By Matthew D. Pulliam (Engineering)
and W. Charles Penoza III (LSA)

engineering students who are as
socially involved as anyone else.
"There are quite a few people
involved in extracurricular stuff
like SAE (Society of Automotive
Engineers)," points out
Engineering sophomore Jared
Stein. And then, of course, there
are the University-wide social
events, which engineers attend as
much as anyone else: sports,
movies, concerts, plays, parties.
And, like the LSA stereotypes,
the popular image of the Engineer
contains a grain of truth but is
rooted in a cultural
misunderstanding. Michigan's
academic reputation draws in
some of the nation's best talents.
Many in the College of
Engineering came from the top of
their high school class. They are
accustomed to receiving high
academic honors, and justifiably
retain their desire to remain
focused in their studies. Many
have planned out at least a rough
idea of the way in which they
wish for their life to proceed, and
have the capacity to consider
college as a mere stepping stone to
a high paying job, a likely future
with an Engineering degree from
Michigan. Though this tends to
bring upon engineering students a
reputation of being too narrow or
too focused, the affected students
often find it to be a small price to
pay.
Engineering graduate student
and alumnus Rob Lepler believes
that one of the best ways to dispel
the stereotype of "isolationist"
engineers is for those engineers to
become involved in
extracurricular activities within
the University. Engineering
sophomore Elizabeth Johnston
already follows this advice. "I'm
rushing sororities... you'll find me
out on a Saturday night just like
everyone else," she says. And.
she'll probably keep socializing,
if Lepler is right. "Those who get

entirely on a small, vocal fringe,
most of whom are Rackham
students anyway. LSA students'
notion of a far-right North
Campus is similarly wide of the
mark; most engineers, like most
other students, are simply
apolitical. All in all, LSA is more
liberal than its northern
neighbor, but not to the degree
imagined by some.
Sex stereotypes are another
source of tension; a number of
LSA students tend to label
engineering females as
"masculine" for entering what
has been a male-dominated field of
study. "LSA has a lot more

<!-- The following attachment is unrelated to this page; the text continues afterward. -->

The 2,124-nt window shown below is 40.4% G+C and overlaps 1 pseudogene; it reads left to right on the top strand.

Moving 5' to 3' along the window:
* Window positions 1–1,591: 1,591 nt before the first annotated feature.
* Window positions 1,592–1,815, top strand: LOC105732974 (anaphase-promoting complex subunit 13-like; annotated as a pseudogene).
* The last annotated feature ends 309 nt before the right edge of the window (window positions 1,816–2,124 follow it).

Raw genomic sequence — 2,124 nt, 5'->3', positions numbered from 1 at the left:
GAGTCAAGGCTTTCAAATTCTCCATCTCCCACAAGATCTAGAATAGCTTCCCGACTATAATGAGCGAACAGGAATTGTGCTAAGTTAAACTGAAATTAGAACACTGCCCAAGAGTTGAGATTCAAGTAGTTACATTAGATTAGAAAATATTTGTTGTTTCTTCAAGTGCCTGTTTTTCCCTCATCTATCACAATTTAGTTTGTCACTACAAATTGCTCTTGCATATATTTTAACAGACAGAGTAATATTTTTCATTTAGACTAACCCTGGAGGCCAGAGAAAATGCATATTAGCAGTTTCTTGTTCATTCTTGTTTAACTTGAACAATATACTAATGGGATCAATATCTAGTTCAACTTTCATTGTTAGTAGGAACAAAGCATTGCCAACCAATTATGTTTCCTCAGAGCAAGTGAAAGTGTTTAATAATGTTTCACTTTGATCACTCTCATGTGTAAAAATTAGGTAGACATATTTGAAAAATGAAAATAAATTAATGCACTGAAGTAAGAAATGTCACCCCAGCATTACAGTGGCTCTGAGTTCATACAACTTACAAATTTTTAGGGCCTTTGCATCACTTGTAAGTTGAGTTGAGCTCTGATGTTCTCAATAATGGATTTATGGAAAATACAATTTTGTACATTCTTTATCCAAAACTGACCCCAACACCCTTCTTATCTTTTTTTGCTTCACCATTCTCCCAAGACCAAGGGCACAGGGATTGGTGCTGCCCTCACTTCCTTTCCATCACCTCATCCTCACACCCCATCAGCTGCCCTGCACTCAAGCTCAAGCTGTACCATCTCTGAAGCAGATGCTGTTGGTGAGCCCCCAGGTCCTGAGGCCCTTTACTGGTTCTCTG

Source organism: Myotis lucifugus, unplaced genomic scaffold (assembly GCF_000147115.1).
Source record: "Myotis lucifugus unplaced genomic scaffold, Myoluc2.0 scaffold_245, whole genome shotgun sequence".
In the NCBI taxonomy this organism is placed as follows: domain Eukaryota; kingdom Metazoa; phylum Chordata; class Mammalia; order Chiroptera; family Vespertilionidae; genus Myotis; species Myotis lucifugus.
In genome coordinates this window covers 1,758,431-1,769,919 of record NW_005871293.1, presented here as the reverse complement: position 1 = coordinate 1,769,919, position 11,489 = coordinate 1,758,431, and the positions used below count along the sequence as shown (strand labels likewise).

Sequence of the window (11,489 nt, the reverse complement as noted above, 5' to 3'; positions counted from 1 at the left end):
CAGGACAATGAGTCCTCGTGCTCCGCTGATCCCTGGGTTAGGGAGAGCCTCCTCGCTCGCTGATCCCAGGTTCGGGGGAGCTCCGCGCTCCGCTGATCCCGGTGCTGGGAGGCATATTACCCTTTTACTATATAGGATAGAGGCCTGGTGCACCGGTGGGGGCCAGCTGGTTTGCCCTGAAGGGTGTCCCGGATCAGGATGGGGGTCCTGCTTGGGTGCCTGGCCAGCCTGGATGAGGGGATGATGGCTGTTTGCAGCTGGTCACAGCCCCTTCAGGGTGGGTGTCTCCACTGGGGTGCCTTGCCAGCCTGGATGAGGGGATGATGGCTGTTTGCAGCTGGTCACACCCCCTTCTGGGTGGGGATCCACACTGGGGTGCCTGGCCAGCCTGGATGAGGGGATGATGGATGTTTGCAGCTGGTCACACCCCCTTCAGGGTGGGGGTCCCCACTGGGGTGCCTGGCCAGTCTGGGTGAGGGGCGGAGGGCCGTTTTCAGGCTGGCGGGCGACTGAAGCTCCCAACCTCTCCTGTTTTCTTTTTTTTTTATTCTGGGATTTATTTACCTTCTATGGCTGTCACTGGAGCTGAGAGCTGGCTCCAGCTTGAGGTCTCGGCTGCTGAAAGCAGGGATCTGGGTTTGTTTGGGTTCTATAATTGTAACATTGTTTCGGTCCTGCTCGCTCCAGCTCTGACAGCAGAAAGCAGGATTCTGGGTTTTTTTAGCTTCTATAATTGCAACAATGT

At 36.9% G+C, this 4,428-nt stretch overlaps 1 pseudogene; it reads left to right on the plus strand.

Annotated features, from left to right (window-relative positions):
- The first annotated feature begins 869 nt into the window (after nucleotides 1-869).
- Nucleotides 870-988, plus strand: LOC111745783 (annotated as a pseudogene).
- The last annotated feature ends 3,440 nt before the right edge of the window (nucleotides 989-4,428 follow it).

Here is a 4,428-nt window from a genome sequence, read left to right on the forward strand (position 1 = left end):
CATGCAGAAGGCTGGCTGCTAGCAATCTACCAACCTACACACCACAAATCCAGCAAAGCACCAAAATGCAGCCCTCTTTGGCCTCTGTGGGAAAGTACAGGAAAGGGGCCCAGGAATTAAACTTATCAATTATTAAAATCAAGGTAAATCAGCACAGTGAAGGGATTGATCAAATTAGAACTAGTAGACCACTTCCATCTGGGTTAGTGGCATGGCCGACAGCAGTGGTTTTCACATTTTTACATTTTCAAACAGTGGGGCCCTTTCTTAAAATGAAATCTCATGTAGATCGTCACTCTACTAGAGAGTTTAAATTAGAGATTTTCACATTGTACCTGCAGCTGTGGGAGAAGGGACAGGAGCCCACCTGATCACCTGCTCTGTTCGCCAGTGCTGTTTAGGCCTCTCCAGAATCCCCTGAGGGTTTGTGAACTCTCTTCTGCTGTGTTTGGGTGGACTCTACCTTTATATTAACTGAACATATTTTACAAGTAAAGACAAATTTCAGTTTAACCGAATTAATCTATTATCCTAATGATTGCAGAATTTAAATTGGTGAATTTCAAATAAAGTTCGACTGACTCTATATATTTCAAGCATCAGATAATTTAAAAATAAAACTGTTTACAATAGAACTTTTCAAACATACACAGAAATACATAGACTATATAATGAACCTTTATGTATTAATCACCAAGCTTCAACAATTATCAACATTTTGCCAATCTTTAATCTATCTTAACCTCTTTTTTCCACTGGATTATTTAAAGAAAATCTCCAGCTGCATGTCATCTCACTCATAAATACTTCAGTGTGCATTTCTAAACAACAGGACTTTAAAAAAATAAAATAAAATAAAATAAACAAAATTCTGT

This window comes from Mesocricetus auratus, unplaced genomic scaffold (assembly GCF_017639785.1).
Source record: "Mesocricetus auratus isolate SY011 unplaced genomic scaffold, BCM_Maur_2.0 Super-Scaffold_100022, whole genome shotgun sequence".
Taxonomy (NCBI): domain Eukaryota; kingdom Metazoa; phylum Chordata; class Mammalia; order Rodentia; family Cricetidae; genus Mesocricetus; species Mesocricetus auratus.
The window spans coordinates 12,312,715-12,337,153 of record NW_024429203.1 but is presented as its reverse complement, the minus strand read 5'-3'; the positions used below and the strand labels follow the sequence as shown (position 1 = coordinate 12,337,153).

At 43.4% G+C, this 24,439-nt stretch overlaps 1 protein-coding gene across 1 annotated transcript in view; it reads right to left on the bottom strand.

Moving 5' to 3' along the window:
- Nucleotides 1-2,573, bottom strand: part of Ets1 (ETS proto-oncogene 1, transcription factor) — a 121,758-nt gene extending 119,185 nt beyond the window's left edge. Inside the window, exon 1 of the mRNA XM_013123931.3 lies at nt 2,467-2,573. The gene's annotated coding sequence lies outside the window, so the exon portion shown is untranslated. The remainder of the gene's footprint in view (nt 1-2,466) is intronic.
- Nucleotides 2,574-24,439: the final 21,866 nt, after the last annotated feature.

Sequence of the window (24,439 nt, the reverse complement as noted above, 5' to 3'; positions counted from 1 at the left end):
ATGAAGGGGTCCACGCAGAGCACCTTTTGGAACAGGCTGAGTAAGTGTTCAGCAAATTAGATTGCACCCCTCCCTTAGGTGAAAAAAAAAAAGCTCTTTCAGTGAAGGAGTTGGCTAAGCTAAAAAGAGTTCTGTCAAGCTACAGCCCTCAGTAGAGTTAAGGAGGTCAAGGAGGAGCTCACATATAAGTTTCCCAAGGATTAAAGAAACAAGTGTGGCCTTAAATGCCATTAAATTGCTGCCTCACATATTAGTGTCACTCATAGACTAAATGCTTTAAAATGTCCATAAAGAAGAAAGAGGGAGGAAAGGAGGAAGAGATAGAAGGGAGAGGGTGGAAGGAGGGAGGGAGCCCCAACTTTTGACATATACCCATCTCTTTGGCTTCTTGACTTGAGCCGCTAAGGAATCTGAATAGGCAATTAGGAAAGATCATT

women, but they like to pick on
engineers," joked Engineering
sophomore Brad VanDerWege.
The image of engineers as
politically apathetic
"conservative white guyts" is
probably based on a projection of
corporate America onto aspiring
engineers. (Try it sometime. The
statement, "I know someorw in
the engineering school" nearly
always is met with "What's his
name?" or "What's he study?") In
truth, approximately one quarter
of the engineers at Michigan are
women, and in some
departments, the ratio is much
higher.

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1

are far more clearly defined than
those of LSA. The whole idea of
the "gearhead" or "vectorbreath"
is rooted in the familiar concept
of the "nerd". An engineering
student is seen as an insecure,
awkward, abnormally bright but
socially brain-dead white males.
They have been lampooned in
"Head of the Class," "Revenge of
the Nerds," and dozens of other
films and television series. In the
words of one LSA student,
"They're geeks, man!"
This situation is compounded
by the fact that engineers, no
matter where they live, are forced
to attend classes almost
exclusively in the great northern
hills of the "engineering campus,"
an out-of-the-way colony of the
University that reinforces the
stereotype that engineers are "out
of the mainstream' while keeping
them safely out of sight. Most
LSA students are content to stay
on the central campus, where a
large number of movie theaters,
bookstores, cafes, and restaurants
are always easy walking distance,
creating a true incentive for
students to get out and spend
some time in the city. It is not
surprising, then, that most LSA
students are happy never to
venture near North Campus, nor
is it all that surprising that some
tend to think of engineers as
overly focused, with no time for
relaxation or, say, a quick pool
game at the Union. This image of
engineers with "tunnel vision,"
seeing only their studies, is
involved generally stay
involved," he says. "Most of my
friends are from the organizations
I participate in."
"And never the twain
shall meet..."
Contributing further to the
division is the lack of an apparent